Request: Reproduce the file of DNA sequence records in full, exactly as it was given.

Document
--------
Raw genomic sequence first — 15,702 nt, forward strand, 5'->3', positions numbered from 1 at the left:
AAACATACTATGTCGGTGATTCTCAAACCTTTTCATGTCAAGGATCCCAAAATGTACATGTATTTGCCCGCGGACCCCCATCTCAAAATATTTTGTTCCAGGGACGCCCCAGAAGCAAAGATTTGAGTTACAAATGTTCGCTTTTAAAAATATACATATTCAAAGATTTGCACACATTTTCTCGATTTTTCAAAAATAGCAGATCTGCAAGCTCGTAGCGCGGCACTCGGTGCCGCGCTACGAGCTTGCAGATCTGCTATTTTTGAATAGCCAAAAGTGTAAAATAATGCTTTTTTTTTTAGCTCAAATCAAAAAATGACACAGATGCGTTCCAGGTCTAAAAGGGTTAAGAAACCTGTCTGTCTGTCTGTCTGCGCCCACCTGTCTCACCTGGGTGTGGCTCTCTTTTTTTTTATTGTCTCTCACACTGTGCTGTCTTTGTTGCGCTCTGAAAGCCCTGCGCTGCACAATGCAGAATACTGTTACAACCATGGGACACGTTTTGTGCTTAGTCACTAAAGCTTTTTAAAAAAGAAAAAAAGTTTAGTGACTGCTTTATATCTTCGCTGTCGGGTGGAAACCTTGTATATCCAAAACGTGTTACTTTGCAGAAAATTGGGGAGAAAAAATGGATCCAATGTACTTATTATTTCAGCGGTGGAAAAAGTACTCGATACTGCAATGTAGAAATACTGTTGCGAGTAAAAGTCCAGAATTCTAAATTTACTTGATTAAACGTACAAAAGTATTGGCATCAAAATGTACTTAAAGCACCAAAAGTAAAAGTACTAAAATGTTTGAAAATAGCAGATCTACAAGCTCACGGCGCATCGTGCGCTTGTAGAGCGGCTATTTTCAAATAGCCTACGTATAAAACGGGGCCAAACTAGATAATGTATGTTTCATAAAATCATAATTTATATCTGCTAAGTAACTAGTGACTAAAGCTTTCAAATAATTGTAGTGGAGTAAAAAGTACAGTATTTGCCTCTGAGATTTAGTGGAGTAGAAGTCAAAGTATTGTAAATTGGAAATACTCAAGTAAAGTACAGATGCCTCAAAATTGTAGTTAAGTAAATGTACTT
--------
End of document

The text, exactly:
Raw genomic sequence first — 15,702 nt, forward strand, 5'->3', positions numbered from 1 at the left:
AAACATACTATGTCGGTGATTCTCAAACCTTTTCATGTCAAGGATCCCAAAATGTACATGTATTTGCCCGCGGACCCCCATCTCAAAATATTTTGTTCCAGGGACGCCCCAGAAGCAAAGATTTGAGTTACAAATGTTCGCTTTTAAAAATATACATATTCAAAGATTTGCACACATTTTCTCGATTTTTCAAAAATAGCAGATCTGCAAGCTCGTAGCGCGGCACTCGGTGCCGCGCTACGAGCTTGCAGATCTGCTATTTTTGAATAGCCAAAAGTGTAAAATAATGCTTTTTTTTTTAGCTCAAATCAAAAAATGACACAGATGCGTTCCAGGTCTAAAAGGGTTAAGAAACCTGTCTGTCTGTCTGTCTGCGCCCACCTGTCTCACCTGGGTGTGGCTCTCTTTTTTTTTATTGTCTCTCACACTGTGCTGTCTTTGTTGCGCTCTGAAAGCCCTGCGCTGCACAATGCAGAATACTGTTACAACCATGGGACACGTTTTGTGCTTAGTCACTAAAGCTTTTTAAAAAAGAAAAAAAGTTTAGTGACTGCTTTATATCTTCGCTGTCGGGTGGAAACCTTGTATATCCAAAACGTGTTACTTTGCAGAAAATTGGGGAGAAAAAATGGATCCAATGTACTTATTATTTCAGCGGTGGAAAAAGTACTCGATACTGCAATGTAGAAATACTGTTGCGAGTAAAAGTCCAGAATTCTAAATTTACTTGATTAAACGTACAAAAGTATTGGCATCAAAATGTACTTAAAGCACCAAAAGTAAAAGTACTAAAATGTTTGAAAATAGCAGATCTACAAGCTCACGGCGCATCGTGCGCTTGTAGAGCGGCTATTTTCAAATAGCCTACGTATAAAACGGGGCCAAACTAGATAATGTATGTTTCATAAAATCATAATTTATATCTGCTAAGTAACTAGTGACTAAAGCTTTCAAATAATTGTAGTGGAGTAAAAAGTACAGTATTTGCCTCTGAGATTTAGTGGAGTAGAAGTCAAAGTATTGTAAATTGGAAATACTCAAGTAAAGTACAGATGCCTCAAAATTGTAGTTAAGTAAATGTACTT